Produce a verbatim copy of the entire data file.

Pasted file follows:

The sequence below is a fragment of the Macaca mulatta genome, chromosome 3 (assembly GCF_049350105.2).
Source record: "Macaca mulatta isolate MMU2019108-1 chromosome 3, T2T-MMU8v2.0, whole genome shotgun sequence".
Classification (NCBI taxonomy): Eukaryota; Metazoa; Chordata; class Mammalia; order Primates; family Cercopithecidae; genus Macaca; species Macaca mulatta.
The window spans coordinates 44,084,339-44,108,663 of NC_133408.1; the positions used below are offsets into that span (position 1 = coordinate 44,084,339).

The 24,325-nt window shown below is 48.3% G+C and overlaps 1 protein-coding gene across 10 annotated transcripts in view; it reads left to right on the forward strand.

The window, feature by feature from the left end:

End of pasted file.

The sequence below is a fragment of the Macaca mulatta genome, chromosome 3 (assembly GCF_049350105.2).
Source record: "Macaca mulatta isolate MMU2019108-1 chromosome 3, T2T-MMU8v2.0, whole genome shotgun sequence".
Classification (NCBI taxonomy): Eukaryota; Metazoa; Chordata; class Mammalia; order Primates; family Cercopithecidae; genus Macaca; species Macaca mulatta.
The window spans coordinates 44,084,339-44,108,663 of NC_133408.1; the positions used below are offsets into that span (position 1 = coordinate 44,084,339).

The 24,325-nt window shown below is 48.3% G+C and overlaps 1 protein-coding gene across 10 annotated transcripts in view; it reads left to right on the forward strand.

The window, feature by feature from the left end: